Flying one of Toy Soldiers HD‘s planes feels like you are genuinely flying a WW1-era biplane, in the worst way. With both pitch and yaw tied to your left thumbstick, trying to turn your plane can be a bit of a clunky ordeal, especially as the game keeps adjusting your pitch automatically, which can cause your camera to shift suddenly. It’s also pretty irritating that you can’t swap between flying and command view; whenever you want to upgrade your towers you better be ready to lose your plane because as soon as you hit that “B” button it graciously plummets into the ground with a puff of smoke. This is also the case with tanks, giving you only ten seconds to upgrade and build your towers and get back in before it self-destructs. This seems like an odd choice, especially as there are only a limited number of vehicle units per stage.
Where some units’ controls will have you thoroughly immersed in a somewhat-twisted power trip, the vehicles’ controls will have you wondering why you even bothered in the first place.
Meeting Your Waterloo
I played Toy Soldiers HD on a base Xbox One, a fitting format to play an Xbox Live Arcade classic on. It’s just a shame that it’s pretty broken.
In general, the game’s framerate is… unsteady, to say the least. In the first few stages you’ll probably be hitting 30fps and above, but as soon as you start facing flying enemies and ground enemies at once, well you better get ready for some dips. At times, Toy Soldiers HD dropped well below 15fps, harkening back to fond memories of Dark Souls‘ Blighttown.
From a visual standpoint, Toy Soldiers HD is definitely an improvement on the 11-year-old original, but that isn’t saying much. Ground textures are still a little blurry, soldier models look a bit jagged, and the aforementioned sepia tone plastered all over the game makes everything look a little muddy, especially when contrasted with the inexplicably bright skybox. Vehicle models themselves actually look quite crisp. However, while they have a neat mechanic that visually indicates how much damage the vehicle is taking, the damage textures are a quite unclear, with bullet holes looking more like smears of silver paint.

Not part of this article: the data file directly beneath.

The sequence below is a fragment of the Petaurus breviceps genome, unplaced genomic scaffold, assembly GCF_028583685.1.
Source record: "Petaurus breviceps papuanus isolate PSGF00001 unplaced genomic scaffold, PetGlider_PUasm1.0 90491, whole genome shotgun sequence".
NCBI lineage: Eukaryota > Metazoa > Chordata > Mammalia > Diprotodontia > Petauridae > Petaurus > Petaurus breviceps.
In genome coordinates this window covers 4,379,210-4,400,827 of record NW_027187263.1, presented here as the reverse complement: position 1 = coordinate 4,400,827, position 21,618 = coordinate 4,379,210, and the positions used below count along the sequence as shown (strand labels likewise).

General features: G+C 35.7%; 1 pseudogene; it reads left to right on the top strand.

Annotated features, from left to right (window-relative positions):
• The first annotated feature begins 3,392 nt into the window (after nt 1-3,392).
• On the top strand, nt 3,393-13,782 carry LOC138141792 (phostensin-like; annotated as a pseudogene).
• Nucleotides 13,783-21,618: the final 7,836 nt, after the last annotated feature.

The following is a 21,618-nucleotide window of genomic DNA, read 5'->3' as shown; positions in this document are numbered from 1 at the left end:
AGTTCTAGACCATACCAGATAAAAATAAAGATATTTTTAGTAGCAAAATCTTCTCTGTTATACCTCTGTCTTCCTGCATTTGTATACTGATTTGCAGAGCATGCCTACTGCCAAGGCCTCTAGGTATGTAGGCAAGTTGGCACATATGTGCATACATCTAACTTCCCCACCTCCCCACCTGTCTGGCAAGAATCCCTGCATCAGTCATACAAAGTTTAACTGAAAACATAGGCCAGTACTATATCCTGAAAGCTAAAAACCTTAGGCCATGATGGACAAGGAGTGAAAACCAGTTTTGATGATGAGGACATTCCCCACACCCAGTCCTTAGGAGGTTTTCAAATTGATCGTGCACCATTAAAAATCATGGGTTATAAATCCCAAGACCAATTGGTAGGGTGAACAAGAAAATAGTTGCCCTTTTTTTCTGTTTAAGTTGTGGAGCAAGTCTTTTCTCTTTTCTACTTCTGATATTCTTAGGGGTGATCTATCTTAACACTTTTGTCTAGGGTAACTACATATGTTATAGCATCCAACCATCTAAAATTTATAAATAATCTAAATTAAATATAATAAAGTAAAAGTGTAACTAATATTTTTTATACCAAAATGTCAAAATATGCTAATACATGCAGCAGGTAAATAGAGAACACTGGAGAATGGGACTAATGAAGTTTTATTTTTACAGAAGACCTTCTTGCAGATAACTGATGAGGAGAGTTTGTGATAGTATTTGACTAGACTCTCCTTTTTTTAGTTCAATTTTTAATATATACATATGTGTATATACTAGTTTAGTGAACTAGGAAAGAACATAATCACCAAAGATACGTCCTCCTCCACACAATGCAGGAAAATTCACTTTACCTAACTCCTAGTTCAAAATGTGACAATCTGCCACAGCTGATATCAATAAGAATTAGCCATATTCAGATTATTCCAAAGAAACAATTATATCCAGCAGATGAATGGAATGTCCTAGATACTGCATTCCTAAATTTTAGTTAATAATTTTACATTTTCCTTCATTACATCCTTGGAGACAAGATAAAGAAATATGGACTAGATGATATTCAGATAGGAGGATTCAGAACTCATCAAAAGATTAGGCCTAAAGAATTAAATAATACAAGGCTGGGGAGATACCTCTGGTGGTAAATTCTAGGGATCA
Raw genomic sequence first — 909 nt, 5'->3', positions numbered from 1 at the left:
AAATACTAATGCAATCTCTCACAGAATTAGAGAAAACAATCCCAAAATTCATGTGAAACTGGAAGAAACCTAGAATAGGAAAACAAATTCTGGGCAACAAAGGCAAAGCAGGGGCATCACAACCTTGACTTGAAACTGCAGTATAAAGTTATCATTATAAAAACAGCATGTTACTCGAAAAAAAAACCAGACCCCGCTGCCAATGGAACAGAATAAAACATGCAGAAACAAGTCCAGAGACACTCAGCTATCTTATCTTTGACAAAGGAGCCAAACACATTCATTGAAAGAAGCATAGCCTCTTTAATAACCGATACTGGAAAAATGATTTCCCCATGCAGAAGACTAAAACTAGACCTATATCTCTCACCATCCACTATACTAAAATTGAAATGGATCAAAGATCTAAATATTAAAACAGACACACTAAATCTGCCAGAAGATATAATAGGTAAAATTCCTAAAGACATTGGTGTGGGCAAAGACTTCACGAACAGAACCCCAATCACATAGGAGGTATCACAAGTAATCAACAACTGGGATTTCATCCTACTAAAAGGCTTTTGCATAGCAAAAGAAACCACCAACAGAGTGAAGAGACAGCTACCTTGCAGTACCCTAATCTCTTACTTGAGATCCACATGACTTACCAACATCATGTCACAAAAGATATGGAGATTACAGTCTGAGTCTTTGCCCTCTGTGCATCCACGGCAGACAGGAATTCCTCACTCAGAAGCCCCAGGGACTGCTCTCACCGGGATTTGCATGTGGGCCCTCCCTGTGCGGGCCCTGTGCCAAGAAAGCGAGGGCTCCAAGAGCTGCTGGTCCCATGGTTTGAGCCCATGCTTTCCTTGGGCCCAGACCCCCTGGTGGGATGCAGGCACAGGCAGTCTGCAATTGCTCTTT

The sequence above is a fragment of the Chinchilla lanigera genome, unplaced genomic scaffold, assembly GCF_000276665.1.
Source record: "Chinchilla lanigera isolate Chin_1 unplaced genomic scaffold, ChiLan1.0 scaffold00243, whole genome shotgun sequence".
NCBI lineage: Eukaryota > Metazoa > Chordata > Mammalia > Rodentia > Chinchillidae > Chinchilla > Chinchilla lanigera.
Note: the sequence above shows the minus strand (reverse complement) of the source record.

The sound design in this game, however, is absolutely on point. Each turret sounds distinct and unique, but all sound extremely visceral and incisive. Taking over a tower feels suitably powerful and worthwhile thanks in no small part to this audio design. The use of period-like music during the loading screens and WW1-associated sound effects like air raid sirens helps to capture the atmosphere and aesthetic of the game quite well.
But now for the part where I tell you how Toy Soldiers HD is broken. I encountered just one bug with this game. It just happened to be a bug that locked me out of half of the game. Upon completing mission 9, “Battle of the Angre”, my game froze. I closed it down, started it again, and pressed the “Continue Game” option on the main menu. The menu text fades, and the cinematic background is left on screen. No loading screen appears. I closed it out again, and had the same issue. I try the “Level Select” path this time, and still no luck. I uninstalled the whole game and reinstalled, and still, just that main menu cinematic stuck on repeat.
Normally, if I come across a bug during a playthrough I only give it a brief mention in my review of the game. But this is one of the worst bugs I’ve ever come across in my two-decades of playing video games. I am now locked out of half of the game (more if you count bonus stages I haven’t unlocked yet). Yeah, I can go back and play the previous stages, but I physically cannot access half of this game. This isn’t really acceptable. I know this game has been delayed a bunch and the hard-working team behind the scenes has had to do all of this in a global pandemic, and sure, it’ll probably be fixed soon, maybe even before the release date (tomorrow at the time of writing), but I can only review the product I’ve been given and I would be lying if I didn’t say that this has majorly affected my opinions of the final product on offer here.
For the most part, you know exactly what you’re getting with Toy Soldiers HD; a remaster of an Xbox Live Arcade classic with some improved controls, nicer visuals and a few extra levels. For better or worse, this is pretty much the same game as the 2010 original. So, if you’re a fan of tower defence games and a unique WW1 toy aesthetic then you’ll be thoroughly engrossed for its entire run time, but you probably still won’t count it in your top games of the year, especially if it ends up locking you out at the halfway mark.
Final Verdict: 6.5/10
Words By Cmaeron Swan